The Independent Voice of Southern Methodist University Since 1915

The Daily Campus

The Daily Campus

The Independent Voice of Southern Methodist University Since 1915

The Daily Campus

The Independent Voice of Southern Methodist University Since 1915

The Daily Campus


Author details Carnegie’s impact on U.S.

This year’s Al and Sadye Gartner Honors Lecture Series kicked off yesterday when Dr. David Nasaw of the City University of New York’s History Department visited the campus to discuss his new book, “Andrew Carnegie.”

Nasaw’s critically acclaimed book, which was nominated for the Pulitzer Prize in biography, examines the life of the book’s namesake and discusses the paradox of Carnegie’s status both as a philanthropist and as a Gilded Age industrialist known for strikebreaking.

“There is no way to reconcile the contradictions that made up this man,” Nasaw said, noting that though Carnegie was a proponent of peace, he made money building battleships. “However, we are all bundles of contradictions. We live with those contradictions, and that is part of being human.”

According to Nasaw, as the greatest steel mogul of America’s Gilded Age, Carnegie became the world’s richest man. He sold his company, Carnegie Steel, for a total of $226 million (equivalent to $120 billion in today’s dollars – about twice as much as Bill Gates’ total worth).

“He was even richer than we ever imagined,” remarked Nasaw. “However, he didn’t work very hard. He worked really hard when he was young, but as he started making more money, he started working less and less. He criticized Americans for working as hard as they did.”

But for as much criticizing of hard work as Carnegie did, he still required his employees to work 12 hour days, seven days a week. These working conditions led to the Homestead Strike, which Carnegie hired Pinkerton detectives to put down. According to Nasaw, Carnegie told his employees, “The harder you work, the more money I can give back to your community.”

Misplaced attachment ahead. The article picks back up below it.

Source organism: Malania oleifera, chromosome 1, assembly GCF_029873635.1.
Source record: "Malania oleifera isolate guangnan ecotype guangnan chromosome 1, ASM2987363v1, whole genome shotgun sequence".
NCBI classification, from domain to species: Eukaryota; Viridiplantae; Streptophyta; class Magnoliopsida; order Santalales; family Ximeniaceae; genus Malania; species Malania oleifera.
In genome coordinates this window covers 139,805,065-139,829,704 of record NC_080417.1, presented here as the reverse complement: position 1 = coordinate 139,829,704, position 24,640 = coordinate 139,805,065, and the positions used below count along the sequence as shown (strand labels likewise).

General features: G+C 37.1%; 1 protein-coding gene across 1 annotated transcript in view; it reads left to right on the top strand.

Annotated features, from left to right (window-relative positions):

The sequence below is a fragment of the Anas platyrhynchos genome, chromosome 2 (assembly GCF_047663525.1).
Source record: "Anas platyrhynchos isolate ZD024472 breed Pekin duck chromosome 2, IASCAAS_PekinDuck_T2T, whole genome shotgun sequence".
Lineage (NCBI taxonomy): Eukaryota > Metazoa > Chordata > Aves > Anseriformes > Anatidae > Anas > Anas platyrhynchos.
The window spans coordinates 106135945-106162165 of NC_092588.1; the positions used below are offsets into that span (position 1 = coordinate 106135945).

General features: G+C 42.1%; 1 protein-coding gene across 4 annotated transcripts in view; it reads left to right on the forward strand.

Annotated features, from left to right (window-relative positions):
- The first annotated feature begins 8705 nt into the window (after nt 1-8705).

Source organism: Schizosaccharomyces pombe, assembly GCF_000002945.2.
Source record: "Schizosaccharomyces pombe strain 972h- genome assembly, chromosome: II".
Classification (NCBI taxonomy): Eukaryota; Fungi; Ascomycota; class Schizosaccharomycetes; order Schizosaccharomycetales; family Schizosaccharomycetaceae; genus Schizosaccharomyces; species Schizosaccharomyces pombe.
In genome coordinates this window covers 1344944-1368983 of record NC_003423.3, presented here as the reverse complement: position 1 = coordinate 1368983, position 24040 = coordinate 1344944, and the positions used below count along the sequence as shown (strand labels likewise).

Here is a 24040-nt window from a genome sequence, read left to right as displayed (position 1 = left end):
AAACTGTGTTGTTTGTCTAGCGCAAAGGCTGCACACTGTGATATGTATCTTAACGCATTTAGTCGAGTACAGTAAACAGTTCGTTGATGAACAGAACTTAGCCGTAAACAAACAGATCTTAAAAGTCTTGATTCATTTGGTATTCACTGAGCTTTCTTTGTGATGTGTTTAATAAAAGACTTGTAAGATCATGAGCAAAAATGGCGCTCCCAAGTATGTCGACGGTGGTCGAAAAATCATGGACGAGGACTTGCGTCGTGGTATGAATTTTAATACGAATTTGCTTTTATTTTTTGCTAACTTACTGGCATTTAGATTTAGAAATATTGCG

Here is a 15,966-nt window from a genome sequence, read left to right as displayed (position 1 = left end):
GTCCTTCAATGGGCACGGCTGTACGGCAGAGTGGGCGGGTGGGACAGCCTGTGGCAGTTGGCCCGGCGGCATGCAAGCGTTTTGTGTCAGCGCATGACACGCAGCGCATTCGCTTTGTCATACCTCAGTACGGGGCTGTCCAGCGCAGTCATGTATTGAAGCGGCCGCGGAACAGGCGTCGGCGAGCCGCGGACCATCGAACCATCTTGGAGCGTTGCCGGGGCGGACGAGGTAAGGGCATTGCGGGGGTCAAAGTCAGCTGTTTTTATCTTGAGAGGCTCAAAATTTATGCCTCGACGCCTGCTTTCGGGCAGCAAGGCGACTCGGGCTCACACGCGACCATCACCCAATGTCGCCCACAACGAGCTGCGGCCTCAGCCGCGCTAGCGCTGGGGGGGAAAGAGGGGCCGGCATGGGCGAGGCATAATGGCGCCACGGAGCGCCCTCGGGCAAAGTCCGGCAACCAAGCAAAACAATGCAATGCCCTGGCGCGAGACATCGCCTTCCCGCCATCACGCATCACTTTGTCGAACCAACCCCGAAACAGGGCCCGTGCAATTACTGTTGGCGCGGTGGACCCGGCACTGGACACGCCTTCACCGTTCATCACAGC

“Carnegie’s notion was that he had to give away all his money because it didn’t belong to him,” Nasaw said. “He wrote in ‘The Gospel of Wealth’ and all his other essays that the money didn’t belong to him because the production of wealth is done by a community.”

However, Carnegie believed that if he simply paid workers more, they would spend it on better food. He decided to spend money developing the community’s spirit through promoting culture.

“Carnegie’s greatest failure was that he could not give away all his money before he died,” Nasaw remarked. “But he was destroyed by his failure to bring peace to Europe (in the days leading to World War I).”

Carnegie spent 20 years of his life working for peace, a goal that he ultimately could not achieve. His failure led the often-outspoken man, who stood only four foot ten inches tall, to retreat into silence, Nasaw says.

“For most of his life, Carnegie was a giant in society despite his small stature,” said first year Clay Carter, who attended the lecture.

“It’s sad that his final failure led him to spend his last four years in silence.”

“Carnegie was defeated the last four years of his life but we can’t be,” Nasaw said. “We have to believe in progress, the way he believed in it. This faith has to drive our actions.”

The Gartner Series has two more installments this year, with the next lecturer to be SMU’s own Dr. Tom Stone of the English department. The series, which has been in existence since 1969, is partnered with the University Honors Program in order to bring noted figures to SMU for two days of activity.

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